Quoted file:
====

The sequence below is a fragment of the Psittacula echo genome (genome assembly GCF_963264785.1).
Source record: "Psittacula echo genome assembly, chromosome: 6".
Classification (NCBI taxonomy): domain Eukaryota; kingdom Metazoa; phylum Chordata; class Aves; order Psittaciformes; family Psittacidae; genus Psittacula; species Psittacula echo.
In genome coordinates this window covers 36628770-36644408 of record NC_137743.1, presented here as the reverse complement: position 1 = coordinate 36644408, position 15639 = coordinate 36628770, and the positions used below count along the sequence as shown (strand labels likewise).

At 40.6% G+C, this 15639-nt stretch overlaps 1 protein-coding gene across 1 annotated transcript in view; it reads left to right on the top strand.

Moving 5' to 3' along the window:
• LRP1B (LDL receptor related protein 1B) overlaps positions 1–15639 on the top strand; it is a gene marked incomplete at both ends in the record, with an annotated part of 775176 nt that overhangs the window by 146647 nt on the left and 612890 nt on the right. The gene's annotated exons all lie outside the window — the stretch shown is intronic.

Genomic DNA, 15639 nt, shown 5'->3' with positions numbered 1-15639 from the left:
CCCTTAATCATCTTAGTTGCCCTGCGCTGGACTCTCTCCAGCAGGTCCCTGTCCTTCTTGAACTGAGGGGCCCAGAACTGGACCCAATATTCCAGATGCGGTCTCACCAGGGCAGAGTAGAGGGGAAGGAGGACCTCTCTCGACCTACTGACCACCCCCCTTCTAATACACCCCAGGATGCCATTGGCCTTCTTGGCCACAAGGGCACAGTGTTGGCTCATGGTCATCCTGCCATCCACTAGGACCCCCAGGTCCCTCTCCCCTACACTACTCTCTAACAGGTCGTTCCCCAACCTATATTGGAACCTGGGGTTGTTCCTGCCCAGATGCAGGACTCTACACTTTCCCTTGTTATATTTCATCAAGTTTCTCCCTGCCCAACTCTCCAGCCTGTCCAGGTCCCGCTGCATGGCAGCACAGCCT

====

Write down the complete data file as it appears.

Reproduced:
The sequence below is a fragment of the Psittacula echo genome (genome assembly GCF_963264785.1).
Source record: "Psittacula echo genome assembly, chromosome: 6".
Classification (NCBI taxonomy): domain Eukaryota; kingdom Metazoa; phylum Chordata; class Aves; order Psittaciformes; family Psittacidae; genus Psittacula; species Psittacula echo.
In genome coordinates this window covers 36628770-36644408 of record NC_137743.1, presented here as the reverse complement: position 1 = coordinate 36644408, position 15639 = coordinate 36628770, and the positions used below count along the sequence as shown (strand labels likewise).

At 40.6% G+C, this 15639-nt stretch overlaps 1 protein-coding gene across 1 annotated transcript in view; it reads left to right on the top strand.

Moving 5' to 3' along the window:
• LRP1B (LDL receptor related protein 1B) overlaps positions 1–15639 on the top strand; it is a gene marked incomplete at both ends in the record, with an annotated part of 775176 nt that overhangs the window by 146647 nt on the left and 612890 nt on the right. The gene's annotated exons all lie outside the window — the stretch shown is intronic.

Genomic DNA, 15639 nt, shown 5'->3' with positions numbered 1-15639 from the left:
CCCTTAATCATCTTAGTTGCCCTGCGCTGGACTCTCTCCAGCAGGTCCCTGTCCTTCTTGAACTGAGGGGCCCAGAACTGGACCCAATATTCCAGATGCGGTCTCACCAGGGCAGAGTAGAGGGGAAGGAGGACCTCTCTCGACCTACTGACCACCCCCCTTCTAATACACCCCAGGATGCCATTGGCCTTCTTGGCCACAAGGGCACAGTGTTGGCTCATGGTCATCCTGCCATCCACTAGGACCCCCAGGTCCCTCTCCCCTACACTACTCTCTAACAGGTCGTTCCCCAACCTATATTGGAACCTGGGGTTGTTCCTGCCCAGATGCAGGACTCTACACTTTCCCTTGTTATATTTCATCAAGTTTCTCCCTGCCCAACTCTCCAGCCTGTCCAGGTCCCGCTGCATGGCAGCACAGCCT